It’s never too early to begin planning for retirement or investing in a nest egg for the future. There are several options available for investing in retirement plans, but the two we get questions about most often are whether a traditional or a Roth IRA is the best option. Deciding which is the best vehicle for you essentially comes down to income and taxes.
Traditional IRAs allow the investor to deduct contributions and in turn get a tax break for the year the contribution is made. For 2019, a traditional IRA is fully deductible if:
- Neither you nor your spouse participates in an employer-provided retirement plan; or
- If either you or your spouse does participate in an employer-provided retirement plan but your income is less than $123,000 if filing jointly or less than $74,000 for an individual.
If your income exceeds these limits, you can still contribute to a traditional IRA, but the deductibility phases out.
The contributions to a traditional IRA are made with pre-tax dollars; therefore, distributions are treated as income and may be subject to taxes. There are also penalties if the funds are withdrawn before you turn 59 ½.
The contribution limits for 2019 are up to $6,000 a year plus an additional $1,000 if you are 50 or older by the end of the year.
You can no longer make contributions to a traditional IRA beginning the year you turn 70 1/2. Furthermore, distributions from the traditional IRA are required by April 1 of the year following the year you reach age 70 ½. This means you must begin adding the required minimum distribution amount to your income and work with your tax adviser to plan for any tax implication.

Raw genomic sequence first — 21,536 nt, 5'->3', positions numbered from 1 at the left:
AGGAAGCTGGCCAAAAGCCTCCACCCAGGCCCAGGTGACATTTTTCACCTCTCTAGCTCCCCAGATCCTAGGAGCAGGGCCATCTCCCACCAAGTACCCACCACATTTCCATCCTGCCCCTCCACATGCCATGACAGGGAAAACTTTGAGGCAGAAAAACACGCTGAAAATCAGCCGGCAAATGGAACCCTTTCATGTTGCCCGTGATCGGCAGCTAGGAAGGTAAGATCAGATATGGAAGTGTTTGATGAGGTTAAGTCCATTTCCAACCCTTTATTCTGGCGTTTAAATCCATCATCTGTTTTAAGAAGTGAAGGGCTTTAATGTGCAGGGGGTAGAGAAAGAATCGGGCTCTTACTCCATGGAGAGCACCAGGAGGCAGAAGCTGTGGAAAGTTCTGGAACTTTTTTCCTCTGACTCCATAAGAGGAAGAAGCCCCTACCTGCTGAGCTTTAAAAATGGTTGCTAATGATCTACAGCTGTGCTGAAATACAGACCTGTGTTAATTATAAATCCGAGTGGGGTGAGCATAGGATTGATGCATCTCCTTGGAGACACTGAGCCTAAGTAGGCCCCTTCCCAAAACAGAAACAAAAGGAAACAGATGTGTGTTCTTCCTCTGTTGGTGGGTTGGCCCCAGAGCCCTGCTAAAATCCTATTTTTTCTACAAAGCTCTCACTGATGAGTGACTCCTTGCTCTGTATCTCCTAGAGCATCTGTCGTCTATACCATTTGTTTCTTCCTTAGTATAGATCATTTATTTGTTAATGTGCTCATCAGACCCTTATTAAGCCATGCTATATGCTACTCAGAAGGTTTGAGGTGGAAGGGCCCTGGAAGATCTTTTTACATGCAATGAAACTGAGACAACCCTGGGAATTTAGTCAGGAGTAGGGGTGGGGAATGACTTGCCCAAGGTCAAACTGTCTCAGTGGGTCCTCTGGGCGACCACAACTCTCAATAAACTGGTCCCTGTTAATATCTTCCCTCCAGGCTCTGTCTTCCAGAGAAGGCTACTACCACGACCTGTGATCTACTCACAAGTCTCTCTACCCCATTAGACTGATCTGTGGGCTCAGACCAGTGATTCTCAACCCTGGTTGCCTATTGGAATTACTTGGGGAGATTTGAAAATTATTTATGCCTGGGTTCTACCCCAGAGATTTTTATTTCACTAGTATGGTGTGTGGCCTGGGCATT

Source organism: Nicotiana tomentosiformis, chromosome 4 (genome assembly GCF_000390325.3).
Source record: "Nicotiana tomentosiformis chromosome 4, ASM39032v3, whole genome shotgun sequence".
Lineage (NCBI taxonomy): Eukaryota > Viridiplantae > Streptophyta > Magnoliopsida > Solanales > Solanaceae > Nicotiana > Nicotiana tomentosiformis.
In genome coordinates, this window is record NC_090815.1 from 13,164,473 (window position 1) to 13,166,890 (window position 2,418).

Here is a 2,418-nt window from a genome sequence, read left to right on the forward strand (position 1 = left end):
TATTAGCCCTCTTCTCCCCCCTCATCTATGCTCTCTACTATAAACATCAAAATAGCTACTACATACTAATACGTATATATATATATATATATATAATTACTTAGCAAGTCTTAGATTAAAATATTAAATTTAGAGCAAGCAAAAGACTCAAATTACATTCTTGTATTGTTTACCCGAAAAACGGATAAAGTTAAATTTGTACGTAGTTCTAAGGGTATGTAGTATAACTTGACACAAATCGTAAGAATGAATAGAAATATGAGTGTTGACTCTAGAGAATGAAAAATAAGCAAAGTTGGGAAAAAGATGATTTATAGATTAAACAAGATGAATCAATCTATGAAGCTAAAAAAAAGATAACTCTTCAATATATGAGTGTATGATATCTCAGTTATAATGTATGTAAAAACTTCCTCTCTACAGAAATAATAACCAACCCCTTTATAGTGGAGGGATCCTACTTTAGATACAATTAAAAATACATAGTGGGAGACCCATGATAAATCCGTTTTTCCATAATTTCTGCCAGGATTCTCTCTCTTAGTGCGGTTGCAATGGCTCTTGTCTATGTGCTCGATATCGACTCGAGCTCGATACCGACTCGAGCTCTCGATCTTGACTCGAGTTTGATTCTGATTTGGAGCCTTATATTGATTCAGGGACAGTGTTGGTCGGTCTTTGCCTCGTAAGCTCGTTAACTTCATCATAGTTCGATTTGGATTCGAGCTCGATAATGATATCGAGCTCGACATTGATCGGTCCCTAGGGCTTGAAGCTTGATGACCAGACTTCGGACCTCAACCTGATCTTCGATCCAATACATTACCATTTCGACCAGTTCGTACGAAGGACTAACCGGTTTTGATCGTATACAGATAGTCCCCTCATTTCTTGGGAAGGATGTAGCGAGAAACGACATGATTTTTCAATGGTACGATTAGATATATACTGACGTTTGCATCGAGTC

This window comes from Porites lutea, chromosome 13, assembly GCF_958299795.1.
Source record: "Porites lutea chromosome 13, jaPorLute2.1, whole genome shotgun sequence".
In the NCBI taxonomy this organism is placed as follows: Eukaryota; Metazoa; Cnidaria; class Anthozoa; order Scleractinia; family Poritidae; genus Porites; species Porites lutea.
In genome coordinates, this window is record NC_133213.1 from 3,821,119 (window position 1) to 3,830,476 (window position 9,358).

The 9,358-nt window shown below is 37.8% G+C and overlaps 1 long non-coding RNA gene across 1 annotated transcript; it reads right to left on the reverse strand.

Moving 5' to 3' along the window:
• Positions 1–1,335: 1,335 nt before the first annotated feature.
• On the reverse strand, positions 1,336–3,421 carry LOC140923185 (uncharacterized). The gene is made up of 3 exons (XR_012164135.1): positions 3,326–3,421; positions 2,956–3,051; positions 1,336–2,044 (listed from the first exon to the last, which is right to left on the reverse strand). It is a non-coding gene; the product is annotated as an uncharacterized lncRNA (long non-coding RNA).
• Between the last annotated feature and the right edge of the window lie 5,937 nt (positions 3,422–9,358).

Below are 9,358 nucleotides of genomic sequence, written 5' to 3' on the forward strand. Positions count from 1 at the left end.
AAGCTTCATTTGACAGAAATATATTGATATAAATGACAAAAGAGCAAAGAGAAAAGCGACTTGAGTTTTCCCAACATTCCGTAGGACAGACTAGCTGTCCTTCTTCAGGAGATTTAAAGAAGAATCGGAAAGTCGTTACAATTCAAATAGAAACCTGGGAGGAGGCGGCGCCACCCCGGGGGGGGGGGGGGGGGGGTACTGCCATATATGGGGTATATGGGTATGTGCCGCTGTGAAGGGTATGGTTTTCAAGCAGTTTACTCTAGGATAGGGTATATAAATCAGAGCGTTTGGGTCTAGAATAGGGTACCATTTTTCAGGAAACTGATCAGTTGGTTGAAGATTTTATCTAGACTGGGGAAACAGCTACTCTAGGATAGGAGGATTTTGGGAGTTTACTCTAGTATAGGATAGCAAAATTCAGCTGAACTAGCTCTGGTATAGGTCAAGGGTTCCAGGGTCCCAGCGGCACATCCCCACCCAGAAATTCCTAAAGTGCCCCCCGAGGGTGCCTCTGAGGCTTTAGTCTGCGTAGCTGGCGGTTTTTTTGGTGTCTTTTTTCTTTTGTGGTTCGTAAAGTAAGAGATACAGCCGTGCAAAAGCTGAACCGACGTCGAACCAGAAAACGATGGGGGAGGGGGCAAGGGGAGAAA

The primary differences between a traditional and a Roth IRA are income level and when the taxes apply. You can make annual contributions to a Roth in 2019 if your modified adjusted income is below $137,000 for single filers or $203,000 for married filing jointly.
The contribution limits for 2019 are the same for Roth IRAs as they are for traditional IRAs (up to $6,000 a year plus an additional $1,000 if you are 50 or older by the end of the year).
With a Roth, though, contributions are made with after-tax dollars and they cannot be deducted from taxes. What this means in practice is the Roth IRA distributions are tax-free and penalty-free if they are paid out after a five-year period that begins with the first year for which you made the contribution to the Roth and if the distributions is the result of any one of the following conditions:
- You reach age 59 ½;
- You are disabled;
- Your beneficiary receives the distribution upon your death; or
- You use up to $10,000 lifetime for first-time homebuyer expenses for you, your spouse, child, grandchild or ancestor.
If you do not meet the dual conditions but still need to withdraw funds from your Roth IRA, the amount of your contributions will not be taxed, but the balance of the earnings will be taxed and subject to a 10 percent penalty.
Other distinctions between a Roth and a traditional IRA are there is no age limit for contributions with a Roth and no mandatory minimum distribution.
If you have a traditional IRA but think you would like to convert all or a portion of that investment to a Roth IRA, you can complete a “roll over” of those funds. The amount taken out of the traditional IRA for the Roth will be treated for tax purposes as a regular withdrawal, but you will not incur the 10 percent early withdrawal penalty.
If you would like more information about which retirement plan is best for you, please give us a call.